My Back Pages--Interesting in his own right Eyolf Østrem still maintains the fan's fan tab, chords and music site, the standard by which all others are judged. I just revisited it the other night, while trying to recall how that little run in Dylan's version of Delia went, and dang, if it didn't have the back story of that ballad. I love this kind of stuff. The source of that account, John Garst, is the folklorist king of such research--he puts John Henry at a railroad tunnel near Leeds, Alabama, just east of Birmingham on September 20, 1887, for example. Murder and heroic death ballad back stories are of extreme interest to me, so I decided to post a few more here: Frankie and Albert, Frankie and Johnny, Casey Jones and Stagger Lee. Did I say I love this kind of stuff?
posted by y2karl on Sep 23, 2004 - 10 comments

I Hear A New World

Meeksville centers around Joe Meek, Britain's first independent record producer, whose DIY engineering wizardry would transform record-making during the Sixties. Five years after an international #1 hit in the Tornadoes' space-age Telstar (Windows Media or RealPlayer), he would self-destruct, in an end not without tragedy or speculation. His works--along with his trademarked name--live on.
posted by LinusMines on Sep 10, 2004 - 4 comments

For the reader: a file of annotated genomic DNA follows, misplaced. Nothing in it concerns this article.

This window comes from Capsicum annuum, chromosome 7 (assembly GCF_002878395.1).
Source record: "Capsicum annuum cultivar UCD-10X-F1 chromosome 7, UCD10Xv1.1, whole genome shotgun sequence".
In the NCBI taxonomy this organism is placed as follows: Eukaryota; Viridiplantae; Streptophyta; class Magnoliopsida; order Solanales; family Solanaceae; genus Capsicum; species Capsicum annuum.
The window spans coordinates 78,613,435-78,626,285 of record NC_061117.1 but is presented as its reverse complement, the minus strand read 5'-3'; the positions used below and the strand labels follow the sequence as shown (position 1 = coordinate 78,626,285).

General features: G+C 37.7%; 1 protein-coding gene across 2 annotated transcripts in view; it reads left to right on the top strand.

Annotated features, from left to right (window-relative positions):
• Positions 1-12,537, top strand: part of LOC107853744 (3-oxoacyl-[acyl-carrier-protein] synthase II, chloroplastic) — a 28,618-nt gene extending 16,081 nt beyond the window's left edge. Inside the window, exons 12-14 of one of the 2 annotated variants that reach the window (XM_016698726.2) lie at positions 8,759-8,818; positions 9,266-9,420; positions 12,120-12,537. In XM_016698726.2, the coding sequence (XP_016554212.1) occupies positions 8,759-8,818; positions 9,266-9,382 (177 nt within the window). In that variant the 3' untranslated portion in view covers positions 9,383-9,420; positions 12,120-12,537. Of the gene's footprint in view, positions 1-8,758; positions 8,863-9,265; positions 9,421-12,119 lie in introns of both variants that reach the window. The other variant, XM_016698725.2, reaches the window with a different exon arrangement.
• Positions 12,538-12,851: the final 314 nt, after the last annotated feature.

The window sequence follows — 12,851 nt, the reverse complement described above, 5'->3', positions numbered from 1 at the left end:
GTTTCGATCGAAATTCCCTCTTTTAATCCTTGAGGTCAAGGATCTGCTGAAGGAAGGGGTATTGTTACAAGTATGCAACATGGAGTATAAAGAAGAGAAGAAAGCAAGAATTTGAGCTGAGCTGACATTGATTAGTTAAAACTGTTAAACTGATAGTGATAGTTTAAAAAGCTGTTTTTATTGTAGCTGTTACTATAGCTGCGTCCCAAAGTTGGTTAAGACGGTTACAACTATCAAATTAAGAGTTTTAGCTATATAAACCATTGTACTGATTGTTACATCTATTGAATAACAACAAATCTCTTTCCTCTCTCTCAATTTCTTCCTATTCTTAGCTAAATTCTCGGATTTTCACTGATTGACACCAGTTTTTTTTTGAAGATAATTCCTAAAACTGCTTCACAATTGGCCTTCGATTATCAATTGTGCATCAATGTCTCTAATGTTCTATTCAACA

Let Her Dance, Let Her Dance, Ket Her Dance All Night Long....

Bobby Fuller was a Texas based rock and roll singer best known for the immortal rebel anthem "I Fought The Law,". Considered by many to be the heir to Buddy Holly as the king of Texas Rock, he built on Holly's style with songs like the aforementioned "...Law," "Jenny Lee," "Love's Made A Fool Of You," and the 2 1/2 minute masterpiece "Let Her Dance." And then it ended, at age 22, in very weird circumstances. Over the years, interest in Fuller and his work has ebbed and flowed, and plenty of archival material surfaced, but the mystery of his death remains unsolved, although many have speculated. Ann odd end for a footnote character in rick history, but who was bound for more
posted by jonmc on May 7, 2004 - 16 comments

Even though it was tricky to rock around, he wore his Adidas proudly.

Even though it was tricky to rock around, he wore his Adidas proudly. RIP Jam Master J of groundbreaking rap group Run DMC was shot and killed today. Remember where you were when these forerunners of rap came on the scene?
posted by wolfgangnorton on Oct 30, 2002 - 60 comments